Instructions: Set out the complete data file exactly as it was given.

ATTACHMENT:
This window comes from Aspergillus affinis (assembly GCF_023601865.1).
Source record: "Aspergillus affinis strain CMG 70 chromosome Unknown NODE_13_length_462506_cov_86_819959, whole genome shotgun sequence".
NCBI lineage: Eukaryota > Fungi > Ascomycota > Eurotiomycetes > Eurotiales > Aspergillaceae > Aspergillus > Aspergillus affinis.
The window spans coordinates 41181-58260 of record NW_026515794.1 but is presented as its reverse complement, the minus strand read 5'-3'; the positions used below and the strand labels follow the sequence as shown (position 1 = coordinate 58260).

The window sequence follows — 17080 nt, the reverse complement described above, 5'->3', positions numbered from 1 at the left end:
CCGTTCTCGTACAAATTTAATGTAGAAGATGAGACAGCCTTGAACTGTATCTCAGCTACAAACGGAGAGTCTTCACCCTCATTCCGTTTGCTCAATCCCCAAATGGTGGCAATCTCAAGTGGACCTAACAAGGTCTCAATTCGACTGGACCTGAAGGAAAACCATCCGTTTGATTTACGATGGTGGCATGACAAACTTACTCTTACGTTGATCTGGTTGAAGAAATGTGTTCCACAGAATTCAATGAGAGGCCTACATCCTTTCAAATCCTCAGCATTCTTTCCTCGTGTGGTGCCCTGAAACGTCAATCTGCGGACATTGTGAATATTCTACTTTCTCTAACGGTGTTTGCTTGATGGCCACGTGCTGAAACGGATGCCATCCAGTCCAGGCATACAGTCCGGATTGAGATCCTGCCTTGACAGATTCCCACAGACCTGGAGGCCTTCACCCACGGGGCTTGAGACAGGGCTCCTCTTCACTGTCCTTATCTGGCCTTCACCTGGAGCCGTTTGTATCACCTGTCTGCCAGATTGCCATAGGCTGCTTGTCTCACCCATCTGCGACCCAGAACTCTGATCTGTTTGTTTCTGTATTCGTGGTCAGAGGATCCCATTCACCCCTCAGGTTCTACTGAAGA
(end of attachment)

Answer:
This window comes from Aspergillus affinis (assembly GCF_023601865.1).
Source record: "Aspergillus affinis strain CMG 70 chromosome Unknown NODE_13_length_462506_cov_86_819959, whole genome shotgun sequence".
NCBI lineage: Eukaryota > Fungi > Ascomycota > Eurotiomycetes > Eurotiales > Aspergillaceae > Aspergillus > Aspergillus affinis.
The window spans coordinates 41181-58260 of record NW_026515794.1 but is presented as its reverse complement, the minus strand read 5'-3'; the positions used below and the strand labels follow the sequence as shown (position 1 = coordinate 58260).

The window sequence follows — 17080 nt, the reverse complement described above, 5'->3', positions numbered from 1 at the left end:
CCGTTCTCGTACAAATTTAATGTAGAAGATGAGACAGCCTTGAACTGTATCTCAGCTACAAACGGAGAGTCTTCACCCTCATTCCGTTTGCTCAATCCCCAAATGGTGGCAATCTCAAGTGGACCTAACAAGGTCTCAATTCGACTGGACCTGAAGGAAAACCATCCGTTTGATTTACGATGGTGGCATGACAAACTTACTCTTACGTTGATCTGGTTGAAGAAATGTGTTCCACAGAATTCAATGAGAGGCCTACATCCTTTCAAATCCTCAGCATTCTTTCCTCGTGTGGTGCCCTGAAACGTCAATCTGCGGACATTGTGAATATTCTACTTTCTCTAACGGTGTTTGCTTGATGGCCACGTGCTGAAACGGATGCCATCCAGTCCAGGCATACAGTCCGGATTGAGATCCTGCCTTGACAGATTCCCACAGACCTGGAGGCCTTCACCCACGGGGCTTGAGACAGGGCTCCTCTTCACTGTCCTTATCTGGCCTTCACCTGGAGCCGTTTGTATCACCTGTCTGCCAGATTGCCATAGGCTGCTTGTCTCACCCATCTGCGACCCAGAACTCTGATCTGTTTGTTTCTGTATTCGTGGTCAGAGGATCCCATTCACCCCTCAGGTTCTACTGAAGA